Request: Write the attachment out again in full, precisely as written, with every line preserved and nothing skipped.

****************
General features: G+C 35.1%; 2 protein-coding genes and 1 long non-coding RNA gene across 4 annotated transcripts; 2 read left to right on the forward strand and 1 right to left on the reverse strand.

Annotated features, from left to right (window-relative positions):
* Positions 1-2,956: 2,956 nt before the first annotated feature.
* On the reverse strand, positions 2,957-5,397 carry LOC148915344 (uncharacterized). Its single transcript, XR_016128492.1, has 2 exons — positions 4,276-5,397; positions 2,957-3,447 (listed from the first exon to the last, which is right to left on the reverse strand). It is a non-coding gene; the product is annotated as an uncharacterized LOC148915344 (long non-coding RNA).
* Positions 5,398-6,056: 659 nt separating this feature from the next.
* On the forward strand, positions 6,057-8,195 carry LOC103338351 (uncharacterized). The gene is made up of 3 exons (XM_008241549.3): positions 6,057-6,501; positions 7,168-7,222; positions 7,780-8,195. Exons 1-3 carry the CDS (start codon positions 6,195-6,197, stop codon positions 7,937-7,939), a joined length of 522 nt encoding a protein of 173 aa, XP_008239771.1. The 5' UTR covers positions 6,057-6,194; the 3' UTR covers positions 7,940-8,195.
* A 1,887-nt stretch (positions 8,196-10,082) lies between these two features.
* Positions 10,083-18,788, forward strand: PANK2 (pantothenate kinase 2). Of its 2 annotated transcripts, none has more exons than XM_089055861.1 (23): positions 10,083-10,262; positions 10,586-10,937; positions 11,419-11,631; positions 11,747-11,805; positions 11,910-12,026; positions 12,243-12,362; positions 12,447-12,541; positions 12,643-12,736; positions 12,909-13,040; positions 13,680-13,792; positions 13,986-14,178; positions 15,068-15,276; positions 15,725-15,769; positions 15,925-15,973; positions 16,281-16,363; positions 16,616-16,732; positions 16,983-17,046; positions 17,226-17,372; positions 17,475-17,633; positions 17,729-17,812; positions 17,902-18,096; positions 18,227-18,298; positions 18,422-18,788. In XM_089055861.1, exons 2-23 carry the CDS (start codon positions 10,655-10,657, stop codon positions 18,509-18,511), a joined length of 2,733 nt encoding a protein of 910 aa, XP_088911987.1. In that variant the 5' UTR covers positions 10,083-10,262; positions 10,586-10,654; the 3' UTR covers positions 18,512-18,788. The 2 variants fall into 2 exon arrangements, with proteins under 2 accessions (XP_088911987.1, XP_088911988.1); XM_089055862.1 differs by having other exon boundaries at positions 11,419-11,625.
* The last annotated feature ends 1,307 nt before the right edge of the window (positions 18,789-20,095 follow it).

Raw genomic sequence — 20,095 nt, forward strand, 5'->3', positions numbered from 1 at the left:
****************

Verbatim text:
General features: G+C 35.1%; 2 protein-coding genes and 1 long non-coding RNA gene across 4 annotated transcripts; 2 read left to right on the forward strand and 1 right to left on the reverse strand.

Annotated features, from left to right (window-relative positions):
* Positions 1-2,956: 2,956 nt before the first annotated feature.
* On the reverse strand, positions 2,957-5,397 carry LOC148915344 (uncharacterized). Its single transcript, XR_016128492.1, has 2 exons — positions 4,276-5,397; positions 2,957-3,447 (listed from the first exon to the last, which is right to left on the reverse strand). It is a non-coding gene; the product is annotated as an uncharacterized LOC148915344 (long non-coding RNA).
* Positions 5,398-6,056: 659 nt separating this feature from the next.
* On the forward strand, positions 6,057-8,195 carry LOC103338351 (uncharacterized). The gene is made up of 3 exons (XM_008241549.3): positions 6,057-6,501; positions 7,168-7,222; positions 7,780-8,195. Exons 1-3 carry the CDS (start codon positions 6,195-6,197, stop codon positions 7,937-7,939), a joined length of 522 nt encoding a protein of 173 aa, XP_008239771.1. The 5' UTR covers positions 6,057-6,194; the 3' UTR covers positions 7,940-8,195.
* A 1,887-nt stretch (positions 8,196-10,082) lies between these two features.
* Positions 10,083-18,788, forward strand: PANK2 (pantothenate kinase 2). Of its 2 annotated transcripts, none has more exons than XM_089055861.1 (23): positions 10,083-10,262; positions 10,586-10,937; positions 11,419-11,631; positions 11,747-11,805; positions 11,910-12,026; positions 12,243-12,362; positions 12,447-12,541; positions 12,643-12,736; positions 12,909-13,040; positions 13,680-13,792; positions 13,986-14,178; positions 15,068-15,276; positions 15,725-15,769; positions 15,925-15,973; positions 16,281-16,363; positions 16,616-16,732; positions 16,983-17,046; positions 17,226-17,372; positions 17,475-17,633; positions 17,729-17,812; positions 17,902-18,096; positions 18,227-18,298; positions 18,422-18,788. In XM_089055861.1, exons 2-23 carry the CDS (start codon positions 10,655-10,657, stop codon positions 18,509-18,511), a joined length of 2,733 nt encoding a protein of 910 aa, XP_088911987.1. In that variant the 5' UTR covers positions 10,083-10,262; positions 10,586-10,654; the 3' UTR covers positions 18,512-18,788. The 2 variants fall into 2 exon arrangements, with proteins under 2 accessions (XP_088911987.1, XP_088911988.1); XM_089055862.1 differs by having other exon boundaries at positions 11,419-11,625.
* The last annotated feature ends 1,307 nt before the right edge of the window (positions 18,789-20,095 follow it).

Raw genomic sequence — 20,095 nt, forward strand, 5'->3', positions numbered from 1 at the left: